On April 7, Visionary Composer JOE GARRISON Returns with “THE PEOPLE UPSTAIRS”
Ensemble Accompaniment by NIGHT PEOPLE Features Flute, Flugelhorn,
Clarinet & Bass Trombone
Special Guests Incl. Flutist LORI BELL, Pianist MELONIE GRINNELL
& French Hornist NICOLEE KUESTER
Visceral 5-Movement Suite Melds Orchestral Arrangements with Freeform Jazz
San Diego, CA: As a 25-year veteran of pushing the boundaries of modern composition, prolific musician Joe Garrison is getting set to introduce his most adventurous project yet.
Releasing April 7, The People Upstairs is the follow-up to 2013’s Veranda, which the San Diego Troubadour favorably compared to the ground-breaking work of Oliver Nelson while also landing in NBC San Diego’s Top 10 jazz releases that year.
Produced by multi-instrumentalist Lori Bell, the new opus consists of 5 movements, with each of the first four featuring a different horn (flute, flugelhorn, clarinet, bass trombone), while the last highlights the entire ensemble. The music moves back and forth between tightly composed and radically improvised.
Garrison explains, “In my mind I envisioned the instruments being personifications of a family, or group of people who have moved in upstairs. Somehow a cat, a bird and a kite are involved. They probably have been living here for a long time, but they’re definitely observing the proceedings. I like to think that The People Upstairs turn out to be the musicians – and beyond that, anybody who hears the recording.”
“Moving Day” jump-starts the wild and wondrous action before side-shifting through the space time continuum on “The Balcony, 3am.” Elsewhere “The Cat, the Bird and the Kite” elegantly explores an ethereal dimension, providing an emotional counterpoint to the dizzying ascension of “2nd Floor Man.” The final step up the Stairs is to behold the elegiac beauty of “The Two Stars,” which is based on a poem Garrison wrote about what happens in a relationship when one of the members dies. Profoundly moving, “The Two Stars” represents the sole track Joe performs on.
Clocking in at 41 minutes, the intricate and visceral compositions on The People Upstairs recall the eclectic veracity of John Cage, who decreed “All music is music when you let it flow.” It’s a mindset Garrison has championed throughout career, fusing jazz, classical, rock, Indian, Indonesian Gamelan, Japanese, stride, medieval, and minimalism into his amalgamations, so it’s only natural that his music doesn’t really fit in, yet, unequivocally, draws you in.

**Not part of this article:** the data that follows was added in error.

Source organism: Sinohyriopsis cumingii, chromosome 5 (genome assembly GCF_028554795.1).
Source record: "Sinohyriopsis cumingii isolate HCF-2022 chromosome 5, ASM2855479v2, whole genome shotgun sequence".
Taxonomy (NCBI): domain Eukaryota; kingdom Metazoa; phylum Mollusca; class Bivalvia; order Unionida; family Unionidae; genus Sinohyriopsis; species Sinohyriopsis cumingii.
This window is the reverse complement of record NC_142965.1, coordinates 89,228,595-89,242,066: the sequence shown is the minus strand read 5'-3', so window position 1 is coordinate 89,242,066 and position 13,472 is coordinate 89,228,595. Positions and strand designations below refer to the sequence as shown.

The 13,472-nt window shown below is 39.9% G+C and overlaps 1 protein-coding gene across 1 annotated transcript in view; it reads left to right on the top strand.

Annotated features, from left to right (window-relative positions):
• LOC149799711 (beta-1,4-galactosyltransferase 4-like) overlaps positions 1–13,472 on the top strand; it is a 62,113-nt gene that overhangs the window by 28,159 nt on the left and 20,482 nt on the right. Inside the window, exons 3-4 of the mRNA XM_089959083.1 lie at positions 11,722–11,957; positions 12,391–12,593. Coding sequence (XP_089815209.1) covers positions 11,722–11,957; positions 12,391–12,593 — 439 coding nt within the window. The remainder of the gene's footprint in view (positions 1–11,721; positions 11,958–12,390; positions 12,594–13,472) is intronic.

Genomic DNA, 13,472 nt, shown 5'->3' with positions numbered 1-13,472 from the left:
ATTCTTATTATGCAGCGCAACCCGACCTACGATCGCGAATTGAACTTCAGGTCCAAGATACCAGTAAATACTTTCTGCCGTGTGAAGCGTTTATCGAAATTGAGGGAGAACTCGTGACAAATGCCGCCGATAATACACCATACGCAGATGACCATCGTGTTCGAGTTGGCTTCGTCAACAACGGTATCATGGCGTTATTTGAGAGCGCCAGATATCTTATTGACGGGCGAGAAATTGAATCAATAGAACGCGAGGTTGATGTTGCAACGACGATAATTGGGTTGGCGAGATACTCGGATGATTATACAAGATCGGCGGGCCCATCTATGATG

Commissioned by local music event, Rusefest, in 1989, Night People’s sole ongoing purpose has been playing original, creative, modern jazz, usually in large ensembles, using instruments not normally associated with jazz, such as oboe, French horn, flute, and bass clarinet. While the collective expanded to 19 members at a KSDS Jazz Live concert in 2015, The People Upstairs is configured as a septet throughout the main suite before increasing to nine on closer “The Two Stars.”
Joining Garrison on this vast musical journey are acclaimed jazz and classical musicians, Lori Bell (flute), Dr. Ariana Warren (clarinet, bass clarinet), Derek Cannon (flugelhorn), Brian O’Donnell (bass trombone), Melonie Grinnell (piano), Tim McNalley (electric bass), Michael Hayes (drums) and New York French horn player Nicolee Kuester, who commissioned Garrison to compose the project.
Receiving classical training at UCSD, CSU Fullerton (BM), and University of Colorado at Boulder (MM), where he gained expertise in music composition emphasizing indeterminate and minimalist approaches, Garrison’s compositional process draws from the entirety of his life experience and traditional study. Having participated in many styles of music, from tightly composed to freely improvised, he has found a middle ground. Improvisation and through-composition are employed as structural elements serving his musical forms, thus opening up space to provide contrast and distort time while maintaining forward motion.
“Garrison is an unsung original on the local jazz scene.” Los Angeles Times
“Intricate and visceral, his sonic portraits exude power and finesse.” Union Tribune
“A prolific and highly regarded composer, an unsung hero of Modern Jazz.” Voice of San Diego
“Gorgeous and intricately arranged modern music. Garrison’s writing is singular and transformative.” NBC San Diego